FIGS. 4(B) and 4(C) are experimentally obtained performance graphs of tests with the system of FIG. 4(A), showing the reconstructed grating image and the position measurements obtained, respectively;

FIGS. 5(a) and (b) illustrate the control of the laser diode-produced beam shape to increase signal-to-noise (S/N) ratios;

FIG. 5A illustrates the scanning laser beam system of FIG. 4 used with a patterned magnetic media reference grating and providing index marking in the real-time position information;

FIG. 6 is a circuit diagram illustrating the calculation flow of the position measurement in the above figures without the need of tuning the probe oscillation amplitude;

FIG. 7 illustrates a circuit for attaining improved position detection flow in the systems of the above figures by the generation of an additional negative frequency signal to maintain PLL (Phase Locked Loop) tracking at high-speed stage motion;

FIGS. 8 and 8(b) are circuit diagrams showing a simple method for increasing the maximum speed detection range by incorporating a phase tracking path using such a negative reference frequency;

FIG. 9 is a further circuit diagram illustrating the position measurement flow of the systems of the above figures using an acceleration sensor (or speed sensor or low resolution/high-speed position sensor) to improve the system response; and

FIG. 10 shows the method of using a focused laser beam of FIGS. 4 and 5A, for example, to improve the total system response of the position measurement system;

FIG. 11 illustrates orthogonally scanning laser beams used with a multi-layer grating, enabling multi-dimensional position measurement; and

FIGS. 12(a) and 12(b) respectively illustrate a multi-laser beam probing system similar to FIGS. 1(A) and 1(B) buit involving oppositely oscillating beams that compensate for laser wavelength shifts and the like.

DESCRIPTION OF PREFERRED EMBODIMENTS OF THE INVENTION

Turning first to the embodiment of FIG. 4, instead of the oscillating physical probe sensor used in certain embodiments of my said patents, there is shown a longitudinal-axis laser beam probe focused by the object lens L to impinge upon a holographic grating surface 1. The beam probe is shown in in FIG. 4 oscillated (up and down arrow) in two ways. One method is to vibrate the object lens L in the X-direction. A second method is to apply voltage, generated through a sinusoidal control signal D, to an acoustic-optic device A/O causing a diffraction angle change, or to an electro-optic device E/O causing a refractive index change. As a result, the focused laser beam spot moves correspondingly in the X-direction on the surface of grating 1. The laser beam, while it scans over the grating surface, is reflected back along the longitudinal axis to the beam splitter, so-labeled, from the successive points of the surface during the scan of the beam over the surface, and then transversely to the photodetector 9 through a focus lens.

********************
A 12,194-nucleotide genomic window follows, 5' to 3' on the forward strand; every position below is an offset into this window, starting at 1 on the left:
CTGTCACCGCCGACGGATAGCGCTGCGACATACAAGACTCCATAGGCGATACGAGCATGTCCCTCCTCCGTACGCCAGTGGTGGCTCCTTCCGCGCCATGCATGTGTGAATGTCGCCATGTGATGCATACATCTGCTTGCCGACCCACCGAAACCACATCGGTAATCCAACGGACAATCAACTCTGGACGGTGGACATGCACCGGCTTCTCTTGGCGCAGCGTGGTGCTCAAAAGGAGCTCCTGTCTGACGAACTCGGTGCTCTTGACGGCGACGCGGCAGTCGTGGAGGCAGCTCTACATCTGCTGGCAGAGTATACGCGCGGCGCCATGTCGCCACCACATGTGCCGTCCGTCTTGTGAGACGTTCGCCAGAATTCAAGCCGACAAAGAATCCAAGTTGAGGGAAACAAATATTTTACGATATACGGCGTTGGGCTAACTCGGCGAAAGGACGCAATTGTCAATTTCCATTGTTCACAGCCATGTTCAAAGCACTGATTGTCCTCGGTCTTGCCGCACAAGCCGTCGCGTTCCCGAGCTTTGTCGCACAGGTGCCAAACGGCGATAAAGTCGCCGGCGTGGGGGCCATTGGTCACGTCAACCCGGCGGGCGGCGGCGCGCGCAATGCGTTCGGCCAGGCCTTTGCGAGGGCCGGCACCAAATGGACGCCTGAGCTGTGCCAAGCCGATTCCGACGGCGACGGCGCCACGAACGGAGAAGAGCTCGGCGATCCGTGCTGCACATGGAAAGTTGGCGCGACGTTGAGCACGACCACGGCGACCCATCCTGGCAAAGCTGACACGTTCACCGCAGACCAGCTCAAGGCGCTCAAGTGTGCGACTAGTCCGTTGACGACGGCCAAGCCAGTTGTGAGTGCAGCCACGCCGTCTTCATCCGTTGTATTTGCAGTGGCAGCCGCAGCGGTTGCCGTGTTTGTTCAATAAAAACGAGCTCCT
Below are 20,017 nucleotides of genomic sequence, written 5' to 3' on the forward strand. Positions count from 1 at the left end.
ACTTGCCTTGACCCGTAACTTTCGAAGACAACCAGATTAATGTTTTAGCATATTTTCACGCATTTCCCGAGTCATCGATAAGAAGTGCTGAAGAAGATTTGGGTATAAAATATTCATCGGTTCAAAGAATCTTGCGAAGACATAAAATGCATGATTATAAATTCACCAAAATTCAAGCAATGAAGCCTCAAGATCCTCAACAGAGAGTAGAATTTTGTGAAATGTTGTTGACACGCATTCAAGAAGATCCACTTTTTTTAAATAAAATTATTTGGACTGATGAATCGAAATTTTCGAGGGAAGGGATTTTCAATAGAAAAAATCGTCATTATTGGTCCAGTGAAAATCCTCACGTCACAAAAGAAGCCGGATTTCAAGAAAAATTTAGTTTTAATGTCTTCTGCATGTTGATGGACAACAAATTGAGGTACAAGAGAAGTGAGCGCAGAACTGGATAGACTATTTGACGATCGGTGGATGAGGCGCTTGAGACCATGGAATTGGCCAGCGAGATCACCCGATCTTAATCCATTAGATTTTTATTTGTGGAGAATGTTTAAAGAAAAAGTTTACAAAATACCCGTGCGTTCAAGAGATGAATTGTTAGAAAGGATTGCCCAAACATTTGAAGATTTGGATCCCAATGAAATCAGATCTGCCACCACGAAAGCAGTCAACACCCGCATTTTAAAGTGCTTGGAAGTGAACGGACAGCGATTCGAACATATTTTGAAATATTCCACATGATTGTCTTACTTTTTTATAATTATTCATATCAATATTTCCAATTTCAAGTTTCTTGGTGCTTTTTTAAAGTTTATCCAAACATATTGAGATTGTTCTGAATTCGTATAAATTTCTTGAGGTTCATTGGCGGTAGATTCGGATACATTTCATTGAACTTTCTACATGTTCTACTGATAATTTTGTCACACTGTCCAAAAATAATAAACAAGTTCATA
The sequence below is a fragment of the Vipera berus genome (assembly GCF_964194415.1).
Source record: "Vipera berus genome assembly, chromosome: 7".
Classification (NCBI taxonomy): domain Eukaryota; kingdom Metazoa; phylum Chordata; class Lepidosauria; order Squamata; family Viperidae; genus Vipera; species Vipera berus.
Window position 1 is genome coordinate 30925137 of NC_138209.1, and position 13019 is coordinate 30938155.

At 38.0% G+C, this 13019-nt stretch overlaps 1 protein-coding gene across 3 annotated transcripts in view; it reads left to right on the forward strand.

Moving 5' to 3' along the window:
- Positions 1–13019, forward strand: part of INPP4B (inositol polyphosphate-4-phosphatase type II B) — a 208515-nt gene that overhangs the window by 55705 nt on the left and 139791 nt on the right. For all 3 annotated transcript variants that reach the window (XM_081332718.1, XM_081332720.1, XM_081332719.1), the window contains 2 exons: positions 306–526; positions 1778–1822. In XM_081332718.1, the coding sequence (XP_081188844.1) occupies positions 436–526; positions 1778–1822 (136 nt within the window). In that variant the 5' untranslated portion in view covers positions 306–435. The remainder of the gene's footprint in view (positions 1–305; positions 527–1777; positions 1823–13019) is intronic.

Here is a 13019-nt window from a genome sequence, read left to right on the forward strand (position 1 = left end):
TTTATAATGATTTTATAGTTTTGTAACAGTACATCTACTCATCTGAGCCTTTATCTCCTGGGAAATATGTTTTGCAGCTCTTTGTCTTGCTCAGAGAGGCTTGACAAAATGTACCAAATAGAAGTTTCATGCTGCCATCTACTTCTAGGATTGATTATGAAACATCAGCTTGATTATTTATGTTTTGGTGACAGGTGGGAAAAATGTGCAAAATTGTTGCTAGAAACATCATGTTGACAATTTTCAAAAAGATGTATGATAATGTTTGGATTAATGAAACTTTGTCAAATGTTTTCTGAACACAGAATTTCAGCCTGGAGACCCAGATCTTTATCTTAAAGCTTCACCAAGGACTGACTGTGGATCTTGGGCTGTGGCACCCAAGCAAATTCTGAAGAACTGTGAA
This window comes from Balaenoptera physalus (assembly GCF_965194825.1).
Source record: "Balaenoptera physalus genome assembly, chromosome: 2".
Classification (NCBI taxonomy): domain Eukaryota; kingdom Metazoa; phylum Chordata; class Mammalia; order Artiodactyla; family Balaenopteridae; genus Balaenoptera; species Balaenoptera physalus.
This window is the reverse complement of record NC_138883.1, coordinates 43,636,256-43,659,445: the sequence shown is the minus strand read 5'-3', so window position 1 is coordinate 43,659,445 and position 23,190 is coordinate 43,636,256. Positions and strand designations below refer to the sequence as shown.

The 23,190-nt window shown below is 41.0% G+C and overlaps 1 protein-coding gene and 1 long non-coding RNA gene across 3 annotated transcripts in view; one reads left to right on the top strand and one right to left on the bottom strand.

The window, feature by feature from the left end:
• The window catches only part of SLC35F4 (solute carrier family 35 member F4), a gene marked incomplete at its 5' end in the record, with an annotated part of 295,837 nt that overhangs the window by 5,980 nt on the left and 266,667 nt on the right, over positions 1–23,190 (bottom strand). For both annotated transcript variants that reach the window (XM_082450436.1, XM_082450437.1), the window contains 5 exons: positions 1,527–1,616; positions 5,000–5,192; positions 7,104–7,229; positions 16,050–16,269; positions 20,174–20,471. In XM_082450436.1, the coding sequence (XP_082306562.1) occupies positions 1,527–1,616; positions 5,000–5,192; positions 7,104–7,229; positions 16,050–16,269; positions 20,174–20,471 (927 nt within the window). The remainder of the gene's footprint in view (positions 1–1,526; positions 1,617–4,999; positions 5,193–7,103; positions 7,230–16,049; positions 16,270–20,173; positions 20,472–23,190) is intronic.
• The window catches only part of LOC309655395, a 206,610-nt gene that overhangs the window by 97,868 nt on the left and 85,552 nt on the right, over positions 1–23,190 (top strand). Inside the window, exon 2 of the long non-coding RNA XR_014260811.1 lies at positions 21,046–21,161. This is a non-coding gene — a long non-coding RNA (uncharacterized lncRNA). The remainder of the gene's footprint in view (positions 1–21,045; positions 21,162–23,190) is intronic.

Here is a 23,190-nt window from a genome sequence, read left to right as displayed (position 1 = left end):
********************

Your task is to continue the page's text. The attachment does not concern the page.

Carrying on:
The reflected laser beam generates a substantially sinusoidal current in the photodetector 9, the amplitude of which is proportional to the incoming light intensity. The intensity of the reflected beam changes from maximum to minimum with the same periodicity of the grating surface 1 during the scan over the grating surface.

The substantially sinusoidal voltage output generated from the photodetector amplifier at 9 thus becomes similar to the gap distance sinusoidal voltage output disclosed in my said patents (Equation (1) of my earlier referenced U.S. Pat. No. 5,744,799), ready to be used with the amplitude/phase detection processing of the patent (FIGS. 3(b) and 6, for example), for position measurement signal processing, as indicated at P. Both the displacement of the object lens L while it is oscillated, and the applied control sinusoidal voltage to A/O, E/O devices and the like, indicate the precise laser beam oscillating timing and can therefore be used to synthesize the reference (control) signal for position measurement at P, as illustrated in FIG. 4 and disclosed in my above cited patent.